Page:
23.3. Private Interface Example

Here we return to our user trees in doc/example/general/user. In our user branch, we have modified the project-lib library to make use of private interfaces. If you look at the Abuild.conf in the src directory, you will see that it lists private in its supported-flags key:


name: project-lib.src
platform-types: native
deps: common-lib1
supported-flags: private

In its Abuild.interface file, it adds ../private-include to INCLUDES only when the private flag is set:


INCLUDES = ../include
flag private INCLUDES = ../private-include
LIBS = project-lib

This makes the headers in the private-include directory visible to it and any build item that depends on it with -flag=private. [47] Note that the project-lib.src build item didn't have to do anything special to see its own private interfaces. This is because a build item automatically operates with all of its own interface flags set for itself. Another thing we've done in this build item is to put the new source file ProjectLib_private.cpp in a private subdirectory:


TARGETS_lib := project-lib
SRCS_lib_project-lib := \
        ProjectLib.cpp \
RULES := ccxx

The only reason we did this was to demonstrate that abuild allows multi-element paths (i.e., paths with subdirectories in them) in your source variables. Just avoid putting “..” anywhere in the path. [48]

If you study ProjectLib.cpp in user/project/lib/src, you will notice that we have included the file ProjectLib_private.hpp, which is located in the private-include directory, and that we have called a function that is declared in that file to get the value with which we initialize cl1:



extern int ProjectLib_private_get_value();
extern void ProjectLib_private_set_value(int);



#include "ProjectLib.hpp"
#include "ProjectLib_private.hpp"

#include <iostream>

ProjectLib::ProjectLib() :


Private interfaces can be particularly useful in any implementation that hides implementation details from outside users because it can prevent accidentally accessing restricted header files. This type of construct is most useful in straight C code rather than C++ code since C doesn't provide any encapsulation capability other than use of opaque types defined in private header files. This is somewhat akin to using the friend keyword in C++, except that access to private interfaces is requested by the accessor rather than the accessee. [49]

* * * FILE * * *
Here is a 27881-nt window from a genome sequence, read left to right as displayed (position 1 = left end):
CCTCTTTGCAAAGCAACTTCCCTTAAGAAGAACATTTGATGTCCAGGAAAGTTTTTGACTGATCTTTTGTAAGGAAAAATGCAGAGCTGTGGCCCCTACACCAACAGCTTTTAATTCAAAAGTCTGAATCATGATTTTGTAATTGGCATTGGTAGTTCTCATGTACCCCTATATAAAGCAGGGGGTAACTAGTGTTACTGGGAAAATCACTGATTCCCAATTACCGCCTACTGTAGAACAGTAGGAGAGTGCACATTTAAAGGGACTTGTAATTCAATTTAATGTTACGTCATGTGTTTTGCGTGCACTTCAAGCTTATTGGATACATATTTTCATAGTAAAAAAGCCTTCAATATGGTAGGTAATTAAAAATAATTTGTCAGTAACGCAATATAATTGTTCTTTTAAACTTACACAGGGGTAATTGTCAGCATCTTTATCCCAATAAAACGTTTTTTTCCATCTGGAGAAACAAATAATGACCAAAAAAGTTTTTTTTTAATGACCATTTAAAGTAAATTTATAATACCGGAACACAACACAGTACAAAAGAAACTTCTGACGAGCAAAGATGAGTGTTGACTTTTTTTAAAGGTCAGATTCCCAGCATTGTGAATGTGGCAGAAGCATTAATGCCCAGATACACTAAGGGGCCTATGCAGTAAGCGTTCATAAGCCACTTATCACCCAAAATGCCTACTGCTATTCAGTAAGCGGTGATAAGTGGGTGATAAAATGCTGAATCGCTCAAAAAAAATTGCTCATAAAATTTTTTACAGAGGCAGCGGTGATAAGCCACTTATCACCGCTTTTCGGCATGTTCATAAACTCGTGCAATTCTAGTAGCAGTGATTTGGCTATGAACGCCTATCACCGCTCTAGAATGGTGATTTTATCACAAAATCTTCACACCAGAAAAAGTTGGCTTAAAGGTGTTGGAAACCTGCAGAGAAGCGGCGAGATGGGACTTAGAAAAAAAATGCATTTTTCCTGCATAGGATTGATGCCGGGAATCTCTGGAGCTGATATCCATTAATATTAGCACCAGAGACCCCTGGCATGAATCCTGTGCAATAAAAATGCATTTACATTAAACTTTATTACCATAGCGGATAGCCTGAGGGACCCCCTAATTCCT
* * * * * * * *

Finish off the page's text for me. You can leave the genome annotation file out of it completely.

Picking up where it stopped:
The test code in main.cpp in user/project/lib/test also calls a function defined in the private header file. Note that the Abuild.conf file in the test directory mentions project-lib.src explicitly in its dependency list, and that it is followed by -flag=private:


name: project-lib.test
platform-types: native
deps: project-lib project-lib.src -flag=private
traits: interesting tester -item=project-lib.src

This means that when project-lib.test reads project-lib.src's Abuild.interface file, any assignments that are flagged with the private flag will be processed.

The alert reader may notice that we have also assigned the trait interesting to this build item. Although the build item is somewhat interesting, the primary purpose of doing this is to illustrate the use of a trait without a referent build item and to show how a trait can be added in a specific tree to supplement traits that are available because of our tree dependencies.

[47] Note that when the private flag is set, both assignments to INCLUDES take effect. To understand why this is, please see Section 33.7, “Implementation of the Abuild Interface System”.

[48] Such constructs, if permitted, would potentially cause abuild to write files outside the output directory. For example, if you had ../A.cc as a source file, abuild would construct abuild-platform/../A.o as the object file name. Fortunately, abuild actually detects this case and reports an error.

[49] Since the build item that supports the private flag is also protected by the scope of its name, this gives us an added layer of protection.